He was silent. It was very strange to see my own face set in lines of wonder and triumph and apprehension.

“Then the experiment was—will be—a success,” I said, and he grinned wryly.

“A success—yes.” He was looking at me, but far beyond. His gaze dwelt beyond earth. It looked into the unknown. And he said, “I have gone too far. I know that, now. There are laws which must not be transgressed. We may think there are ways of overcoming them, but we forget one thing. Beyond those laws we know there are others—and they may be very terrible. I think there is no room for rebels in this universe.”

Briefly the tension held us; then it snapped, and he said, “Give me a drink—a cold one. It’s damned hot.”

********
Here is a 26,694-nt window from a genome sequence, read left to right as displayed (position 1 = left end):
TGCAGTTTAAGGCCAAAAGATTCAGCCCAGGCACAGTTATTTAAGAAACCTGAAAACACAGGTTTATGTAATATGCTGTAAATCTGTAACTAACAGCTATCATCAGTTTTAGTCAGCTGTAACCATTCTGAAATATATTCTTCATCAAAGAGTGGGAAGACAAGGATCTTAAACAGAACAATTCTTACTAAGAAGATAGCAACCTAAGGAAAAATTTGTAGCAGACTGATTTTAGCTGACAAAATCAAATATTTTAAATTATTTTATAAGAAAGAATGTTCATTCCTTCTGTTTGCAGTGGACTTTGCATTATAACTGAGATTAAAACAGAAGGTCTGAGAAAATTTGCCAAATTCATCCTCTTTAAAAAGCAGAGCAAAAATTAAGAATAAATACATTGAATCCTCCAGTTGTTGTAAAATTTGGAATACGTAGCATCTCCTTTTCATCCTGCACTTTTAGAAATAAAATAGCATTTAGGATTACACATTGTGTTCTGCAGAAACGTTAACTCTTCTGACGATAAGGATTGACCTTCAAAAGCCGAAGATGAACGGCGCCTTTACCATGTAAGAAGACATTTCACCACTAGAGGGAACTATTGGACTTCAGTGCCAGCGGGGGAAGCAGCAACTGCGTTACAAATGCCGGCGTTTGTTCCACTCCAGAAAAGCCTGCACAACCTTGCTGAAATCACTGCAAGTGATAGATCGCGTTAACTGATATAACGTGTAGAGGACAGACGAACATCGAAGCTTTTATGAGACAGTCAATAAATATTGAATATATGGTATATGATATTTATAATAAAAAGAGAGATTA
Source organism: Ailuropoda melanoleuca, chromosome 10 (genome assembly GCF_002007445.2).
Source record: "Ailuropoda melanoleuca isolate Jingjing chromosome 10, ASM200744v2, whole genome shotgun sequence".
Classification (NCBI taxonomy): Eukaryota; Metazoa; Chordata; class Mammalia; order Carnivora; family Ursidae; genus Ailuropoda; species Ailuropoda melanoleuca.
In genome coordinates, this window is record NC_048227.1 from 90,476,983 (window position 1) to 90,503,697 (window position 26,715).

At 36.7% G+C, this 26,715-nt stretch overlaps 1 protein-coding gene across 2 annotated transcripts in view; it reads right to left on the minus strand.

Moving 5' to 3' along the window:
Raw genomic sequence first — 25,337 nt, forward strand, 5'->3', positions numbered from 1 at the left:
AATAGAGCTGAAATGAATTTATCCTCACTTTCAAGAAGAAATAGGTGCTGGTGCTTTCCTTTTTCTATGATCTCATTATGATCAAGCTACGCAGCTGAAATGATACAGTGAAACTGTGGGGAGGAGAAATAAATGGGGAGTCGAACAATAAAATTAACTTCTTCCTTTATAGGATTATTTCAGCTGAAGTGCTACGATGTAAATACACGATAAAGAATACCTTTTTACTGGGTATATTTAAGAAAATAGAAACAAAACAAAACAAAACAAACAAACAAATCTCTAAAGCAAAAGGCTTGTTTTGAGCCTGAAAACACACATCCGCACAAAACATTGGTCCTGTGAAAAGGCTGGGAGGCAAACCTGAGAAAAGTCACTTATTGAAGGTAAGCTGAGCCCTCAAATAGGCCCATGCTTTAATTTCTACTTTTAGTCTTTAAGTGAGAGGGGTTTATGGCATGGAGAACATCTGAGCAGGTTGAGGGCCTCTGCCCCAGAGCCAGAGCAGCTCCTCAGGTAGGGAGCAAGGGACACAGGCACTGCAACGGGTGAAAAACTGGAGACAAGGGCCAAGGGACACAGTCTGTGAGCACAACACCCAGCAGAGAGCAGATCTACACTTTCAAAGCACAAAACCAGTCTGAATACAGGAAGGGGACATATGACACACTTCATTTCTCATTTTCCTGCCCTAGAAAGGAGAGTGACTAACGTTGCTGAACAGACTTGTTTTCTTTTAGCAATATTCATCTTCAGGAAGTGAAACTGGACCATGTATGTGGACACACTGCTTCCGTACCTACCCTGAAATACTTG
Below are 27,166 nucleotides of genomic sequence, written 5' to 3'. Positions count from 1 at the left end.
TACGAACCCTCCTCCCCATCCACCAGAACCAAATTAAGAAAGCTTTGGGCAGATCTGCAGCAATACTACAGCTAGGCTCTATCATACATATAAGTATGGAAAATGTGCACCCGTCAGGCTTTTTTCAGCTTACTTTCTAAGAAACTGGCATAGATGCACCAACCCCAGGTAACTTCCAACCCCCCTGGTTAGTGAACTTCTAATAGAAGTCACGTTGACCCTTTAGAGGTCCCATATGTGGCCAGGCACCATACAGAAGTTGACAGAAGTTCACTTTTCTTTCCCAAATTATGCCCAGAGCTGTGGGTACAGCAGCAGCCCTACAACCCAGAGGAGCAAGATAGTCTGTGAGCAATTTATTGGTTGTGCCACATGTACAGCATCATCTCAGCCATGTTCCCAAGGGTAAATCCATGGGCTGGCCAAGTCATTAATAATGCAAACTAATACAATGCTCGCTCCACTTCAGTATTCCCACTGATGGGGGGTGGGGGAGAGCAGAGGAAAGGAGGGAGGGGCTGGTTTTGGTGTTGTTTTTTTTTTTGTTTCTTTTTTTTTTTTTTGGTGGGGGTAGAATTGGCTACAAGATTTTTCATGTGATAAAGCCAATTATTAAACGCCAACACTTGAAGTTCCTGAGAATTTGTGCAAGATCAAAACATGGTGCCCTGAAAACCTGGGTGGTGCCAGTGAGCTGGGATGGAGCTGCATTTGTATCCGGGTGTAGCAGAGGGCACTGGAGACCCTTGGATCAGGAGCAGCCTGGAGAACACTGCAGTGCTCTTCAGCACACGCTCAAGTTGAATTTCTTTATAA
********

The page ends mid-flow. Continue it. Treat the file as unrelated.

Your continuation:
I mixed a highball—two of them. We looked at each other over the glasses. I noticed that the fingers of his right hand were blood-stained. The dog paced the floor, panting. Foam flecked his mouth.

My visitor drank deeply and sank into a chair. Thor paused to stare at him. The two, man and dog, gazed, and I heard a little growl rumble in the Great Dane’s shaggy throat. And suddenly the most dreadful look came over the man’s throat.

He shouted something—I don’t know what. He sprang to his feet. At the sudden movement Thor crouched. The dog’s eyes were glaring and as I saw the foam-frosted, lolling tongue I realized the truth. The heat—Thor’s refusal to drink water. . . .

Well, it was over soon. I killed Thor with a chair that splintered as it crushed his skull. But my double was gripping the table’s edge; blood bubbling from a throat torn open by the dog’s fangs.

He looked at me, and there was horror unspeakable in his eyes—a terror beyond life and beyond death. Then he came down, his outflung arms sending papers fluttering to the floor. Very slowly he slid from the table and crumpled into a quiet heap.